Everyone is different, so we need to get to know our own bodies, including our tolerances, deficiencies, allergies and sensitivities. Often a person gets on the bandwagon for some cure because he (or she) thinks it helped him or because he has read sensational claims, advertising or testimonials. He then feels like a white knight on a mission to save his ailing friend. But, as the saying goes, "one man's medicine is another man's poison."
Even similar symptoms don't mean much. Scores of people could have a similar-looking skin rash and yet the rashes could all have different causes. A medicine that helps one rash might not help the others.
Keep Priorities Straight
Sadly, it has frequently happened that Church members have become excited and even pushy about some "awesome" therapy, remedy or super food while having less interest in the Bible. The Bible says, "Do not be carried about with various and strange doctrines. For it is good that the heart be established by grace, not with foods [or anything physical] which have not profited [especially spiritually] those who have been occupied [or preoccupied] with them" (Hebrews 13:9).
Being human, it's easy to put too much emphasis on things physical, visible and temporary. However, "the kingdom of God is not eating and drinking, but righteousness and peace and joy in the Holy Spirit" (Romans 14:17).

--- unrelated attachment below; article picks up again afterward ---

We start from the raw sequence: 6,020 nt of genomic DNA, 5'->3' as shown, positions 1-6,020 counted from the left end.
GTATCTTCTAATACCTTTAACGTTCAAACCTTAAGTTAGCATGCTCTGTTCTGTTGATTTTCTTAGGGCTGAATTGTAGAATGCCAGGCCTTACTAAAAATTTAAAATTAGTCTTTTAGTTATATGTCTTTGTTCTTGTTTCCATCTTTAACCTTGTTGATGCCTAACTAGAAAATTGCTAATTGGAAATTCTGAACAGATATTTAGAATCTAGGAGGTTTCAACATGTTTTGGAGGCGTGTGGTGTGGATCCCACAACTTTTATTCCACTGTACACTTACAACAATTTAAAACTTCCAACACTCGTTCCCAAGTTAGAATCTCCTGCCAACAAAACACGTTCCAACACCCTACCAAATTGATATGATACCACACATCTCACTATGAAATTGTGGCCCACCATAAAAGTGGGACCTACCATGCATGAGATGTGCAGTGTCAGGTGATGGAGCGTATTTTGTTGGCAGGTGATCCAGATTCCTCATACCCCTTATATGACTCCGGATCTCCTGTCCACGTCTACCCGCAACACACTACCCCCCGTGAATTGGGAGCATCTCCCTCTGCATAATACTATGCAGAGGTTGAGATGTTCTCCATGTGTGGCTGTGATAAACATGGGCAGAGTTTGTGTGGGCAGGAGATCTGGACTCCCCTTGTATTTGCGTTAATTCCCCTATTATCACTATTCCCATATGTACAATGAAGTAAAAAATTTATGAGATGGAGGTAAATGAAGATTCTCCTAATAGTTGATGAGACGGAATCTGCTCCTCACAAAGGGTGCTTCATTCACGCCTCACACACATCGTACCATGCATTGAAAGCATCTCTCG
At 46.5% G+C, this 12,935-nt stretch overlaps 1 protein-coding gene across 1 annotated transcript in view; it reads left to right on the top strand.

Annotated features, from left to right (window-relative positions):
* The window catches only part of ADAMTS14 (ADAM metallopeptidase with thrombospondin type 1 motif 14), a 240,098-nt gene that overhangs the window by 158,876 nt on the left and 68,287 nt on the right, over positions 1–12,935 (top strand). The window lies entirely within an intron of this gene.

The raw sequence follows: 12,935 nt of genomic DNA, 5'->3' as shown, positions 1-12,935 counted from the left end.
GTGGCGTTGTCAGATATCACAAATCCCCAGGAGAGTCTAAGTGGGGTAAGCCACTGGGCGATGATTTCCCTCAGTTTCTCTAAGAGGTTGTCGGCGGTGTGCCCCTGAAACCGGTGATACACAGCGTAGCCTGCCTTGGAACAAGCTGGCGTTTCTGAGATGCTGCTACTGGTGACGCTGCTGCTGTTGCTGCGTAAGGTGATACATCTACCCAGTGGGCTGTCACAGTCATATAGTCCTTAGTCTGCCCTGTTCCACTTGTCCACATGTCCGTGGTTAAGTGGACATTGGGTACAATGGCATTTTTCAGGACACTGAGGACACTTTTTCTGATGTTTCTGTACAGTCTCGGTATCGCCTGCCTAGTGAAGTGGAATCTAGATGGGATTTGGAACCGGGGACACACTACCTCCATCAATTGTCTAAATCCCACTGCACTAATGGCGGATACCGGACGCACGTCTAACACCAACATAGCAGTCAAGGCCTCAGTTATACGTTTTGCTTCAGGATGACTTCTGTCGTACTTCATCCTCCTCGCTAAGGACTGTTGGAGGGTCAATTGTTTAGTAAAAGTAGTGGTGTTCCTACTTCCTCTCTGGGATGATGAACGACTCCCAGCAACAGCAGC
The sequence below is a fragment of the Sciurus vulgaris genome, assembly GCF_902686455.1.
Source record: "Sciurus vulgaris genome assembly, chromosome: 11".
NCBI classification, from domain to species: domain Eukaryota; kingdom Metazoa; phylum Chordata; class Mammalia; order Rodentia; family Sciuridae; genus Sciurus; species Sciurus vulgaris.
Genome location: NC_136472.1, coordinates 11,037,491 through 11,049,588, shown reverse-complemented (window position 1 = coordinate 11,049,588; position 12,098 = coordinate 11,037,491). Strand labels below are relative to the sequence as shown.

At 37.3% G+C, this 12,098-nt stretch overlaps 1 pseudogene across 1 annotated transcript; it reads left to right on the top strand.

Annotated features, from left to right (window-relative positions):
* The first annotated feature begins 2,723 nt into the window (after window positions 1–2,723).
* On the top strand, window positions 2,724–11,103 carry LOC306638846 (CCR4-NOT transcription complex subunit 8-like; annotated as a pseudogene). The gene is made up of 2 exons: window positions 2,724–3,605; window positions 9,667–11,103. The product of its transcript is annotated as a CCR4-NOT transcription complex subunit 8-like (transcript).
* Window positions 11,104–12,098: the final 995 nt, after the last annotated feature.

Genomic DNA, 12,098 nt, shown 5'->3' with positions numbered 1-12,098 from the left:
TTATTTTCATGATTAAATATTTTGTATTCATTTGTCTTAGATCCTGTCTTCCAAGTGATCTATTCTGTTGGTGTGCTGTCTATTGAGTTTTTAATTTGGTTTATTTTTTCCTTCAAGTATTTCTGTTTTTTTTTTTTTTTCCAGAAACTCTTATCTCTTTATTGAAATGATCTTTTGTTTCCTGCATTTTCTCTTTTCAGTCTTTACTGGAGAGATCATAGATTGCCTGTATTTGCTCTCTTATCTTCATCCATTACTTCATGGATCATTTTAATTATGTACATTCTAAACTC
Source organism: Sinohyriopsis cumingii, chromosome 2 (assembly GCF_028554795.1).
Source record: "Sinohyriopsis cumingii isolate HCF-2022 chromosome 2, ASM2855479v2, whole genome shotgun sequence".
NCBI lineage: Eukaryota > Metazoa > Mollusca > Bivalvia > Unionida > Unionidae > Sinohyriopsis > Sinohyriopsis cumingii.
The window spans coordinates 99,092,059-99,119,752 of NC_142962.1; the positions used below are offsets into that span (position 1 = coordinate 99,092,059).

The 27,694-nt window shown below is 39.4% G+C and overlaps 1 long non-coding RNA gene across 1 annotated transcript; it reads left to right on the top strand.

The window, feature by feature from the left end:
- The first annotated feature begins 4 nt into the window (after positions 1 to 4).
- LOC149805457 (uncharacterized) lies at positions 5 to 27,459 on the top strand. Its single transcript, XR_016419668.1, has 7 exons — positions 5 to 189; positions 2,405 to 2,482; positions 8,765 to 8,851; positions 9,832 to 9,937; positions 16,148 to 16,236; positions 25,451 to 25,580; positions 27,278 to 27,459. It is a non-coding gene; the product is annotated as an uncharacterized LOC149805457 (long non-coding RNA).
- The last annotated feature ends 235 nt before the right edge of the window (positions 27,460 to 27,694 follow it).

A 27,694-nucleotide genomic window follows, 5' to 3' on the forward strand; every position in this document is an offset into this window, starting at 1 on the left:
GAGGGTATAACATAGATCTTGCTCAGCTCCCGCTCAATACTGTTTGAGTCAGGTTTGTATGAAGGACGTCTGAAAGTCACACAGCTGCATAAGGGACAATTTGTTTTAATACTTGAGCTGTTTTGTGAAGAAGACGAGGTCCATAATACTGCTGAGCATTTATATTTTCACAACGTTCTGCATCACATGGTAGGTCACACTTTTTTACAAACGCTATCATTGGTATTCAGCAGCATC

Our bodies are "fearfully and wonderfully made" (Psalm 139:14). However, they are complex, vulnerable and temporary. Many things can and will go wrong, and we will die. But if we are faithful to God, we will someday trade in these "lowly" bodies for "glorious" bodies! (Philippians 3:21).
Much more could be said on this subject. Let us continue to love, help and encourage one another. But let's be cautious about giving medical or health advice lest we unintentionally hurt someone—physically, financially, emotionally or spiritually. UN
Don Hooser is pastor of the Sedro Woolley, Washington, congregation.
Mixing Remedies and Religion
The Western world is turning increasingly to New Age philosophies, practices, mysticism and medicines. Many alternative health practitioners and even medical doctors are incorporating New Age treatments in their practices. Much of the New Age stuff is not new—it's largely ancient pagan (mostly Oriental) ideas with new twists and terminology.
Speaking about His people who should have known better, God said, "They are full of superstitions from the East; they practice divination like the Philistines and clasp hands with the pagans" (Isaiah 2:6, NIV).
When claims are made for a method or medicine, most people only want to know if "it works." However, God's people should be just as concerned with knowing how it works. Perhaps a mysterious diagnostic technique or remedy that can't be fully explained scientifically seemingly "works" because of a demon's involvement. Ouija boards, water witching, ESP and levitation also "work" for some people, but it's because demons make them work.
Satan, the great deceiver, will use anything to get people sidetracked from God. For example, the instructor of an exercise class might encourage the class to "advance" into Oriental spirituality. And before we become involved with any strange or mysterious health care, we should check up on its origin and history.
The Bible is the foundation of all knowledge, and everything should be judged as to whether or not it harmonizes with the Bible. God apparently is not highly concerned about what physical choices we make, but God is adamant about our steering clear of anything spiritual that is not of God (see Deuteronomy 12:29-32; 18:9-14).
You don't want to choose anything for yourself that is displeasing to God, and you surely don't want to recommend it for anyone else.